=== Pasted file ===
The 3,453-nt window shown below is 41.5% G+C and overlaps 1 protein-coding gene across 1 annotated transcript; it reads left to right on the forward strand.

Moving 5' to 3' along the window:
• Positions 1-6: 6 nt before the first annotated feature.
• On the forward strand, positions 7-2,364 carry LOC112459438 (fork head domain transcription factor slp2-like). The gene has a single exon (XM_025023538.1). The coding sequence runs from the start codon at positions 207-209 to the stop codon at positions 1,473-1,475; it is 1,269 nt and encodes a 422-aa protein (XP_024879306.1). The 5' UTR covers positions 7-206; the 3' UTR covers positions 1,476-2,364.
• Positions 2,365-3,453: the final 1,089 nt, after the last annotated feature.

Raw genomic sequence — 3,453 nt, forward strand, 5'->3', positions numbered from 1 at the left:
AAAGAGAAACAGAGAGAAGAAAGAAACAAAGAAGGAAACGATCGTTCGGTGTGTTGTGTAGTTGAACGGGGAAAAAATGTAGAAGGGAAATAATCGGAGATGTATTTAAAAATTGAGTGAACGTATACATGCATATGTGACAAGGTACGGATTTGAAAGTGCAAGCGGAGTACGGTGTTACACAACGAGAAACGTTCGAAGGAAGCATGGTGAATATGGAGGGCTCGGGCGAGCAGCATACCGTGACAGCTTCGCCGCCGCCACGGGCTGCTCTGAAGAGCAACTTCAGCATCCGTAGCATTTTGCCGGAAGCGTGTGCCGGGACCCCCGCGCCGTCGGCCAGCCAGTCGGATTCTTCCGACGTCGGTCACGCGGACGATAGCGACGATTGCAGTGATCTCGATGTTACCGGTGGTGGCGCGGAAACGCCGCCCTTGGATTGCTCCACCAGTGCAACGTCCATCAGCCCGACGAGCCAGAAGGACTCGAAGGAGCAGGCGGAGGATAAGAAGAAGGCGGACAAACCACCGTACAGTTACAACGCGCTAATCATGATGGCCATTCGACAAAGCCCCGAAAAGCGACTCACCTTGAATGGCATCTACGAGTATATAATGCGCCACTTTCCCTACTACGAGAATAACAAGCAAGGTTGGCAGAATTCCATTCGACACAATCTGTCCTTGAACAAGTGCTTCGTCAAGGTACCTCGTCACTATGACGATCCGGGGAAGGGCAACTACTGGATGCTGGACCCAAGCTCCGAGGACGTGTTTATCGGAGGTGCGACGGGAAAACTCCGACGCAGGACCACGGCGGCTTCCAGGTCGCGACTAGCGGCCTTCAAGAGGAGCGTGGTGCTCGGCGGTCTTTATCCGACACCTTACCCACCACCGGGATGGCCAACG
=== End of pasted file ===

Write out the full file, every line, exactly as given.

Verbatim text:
The 3,453-nt window shown below is 41.5% G+C and overlaps 1 protein-coding gene across 1 annotated transcript; it reads left to right on the forward strand.

Moving 5' to 3' along the window:
• Positions 1-6: 6 nt before the first annotated feature.
• On the forward strand, positions 7-2,364 carry LOC112459438 (fork head domain transcription factor slp2-like). The gene has a single exon (XM_025023538.1). The coding sequence runs from the start codon at positions 207-209 to the stop codon at positions 1,473-1,475; it is 1,269 nt and encodes a 422-aa protein (XP_024879306.1). The 5' UTR covers positions 7-206; the 3' UTR covers positions 1,476-2,364.
• Positions 2,365-3,453: the final 1,089 nt, after the last annotated feature.

Raw genomic sequence — 3,453 nt, forward strand, 5'->3', positions numbered from 1 at the left:
AAAGAGAAACAGAGAGAAGAAAGAAACAAAGAAGGAAACGATCGTTCGGTGTGTTGTGTAGTTGAACGGGGAAAAAATGTAGAAGGGAAATAATCGGAGATGTATTTAAAAATTGAGTGAACGTATACATGCATATGTGACAAGGTACGGATTTGAAAGTGCAAGCGGAGTACGGTGTTACACAACGAGAAACGTTCGAAGGAAGCATGGTGAATATGGAGGGCTCGGGCGAGCAGCATACCGTGACAGCTTCGCCGCCGCCACGGGCTGCTCTGAAGAGCAACTTCAGCATCCGTAGCATTTTGCCGGAAGCGTGTGCCGGGACCCCCGCGCCGTCGGCCAGCCAGTCGGATTCTTCCGACGTCGGTCACGCGGACGATAGCGACGATTGCAGTGATCTCGATGTTACCGGTGGTGGCGCGGAAACGCCGCCCTTGGATTGCTCCACCAGTGCAACGTCCATCAGCCCGACGAGCCAGAAGGACTCGAAGGAGCAGGCGGAGGATAAGAAGAAGGCGGACAAACCACCGTACAGTTACAACGCGCTAATCATGATGGCCATTCGACAAAGCCCCGAAAAGCGACTCACCTTGAATGGCATCTACGAGTATATAATGCGCCACTTTCCCTACTACGAGAATAACAAGCAAGGTTGGCAGAATTCCATTCGACACAATCTGTCCTTGAACAAGTGCTTCGTCAAGGTACCTCGTCACTATGACGATCCGGGGAAGGGCAACTACTGGATGCTGGACCCAAGCTCCGAGGACGTGTTTATCGGAGGTGCGACGGGAAAACTCCGACGCAGGACCACGGCGGCTTCCAGGTCGCGACTAGCGGCCTTCAAGAGGAGCGTGGTGCTCGGCGGTCTTTATCCGACACCTTACCCACCACCGGGATGGCCAACG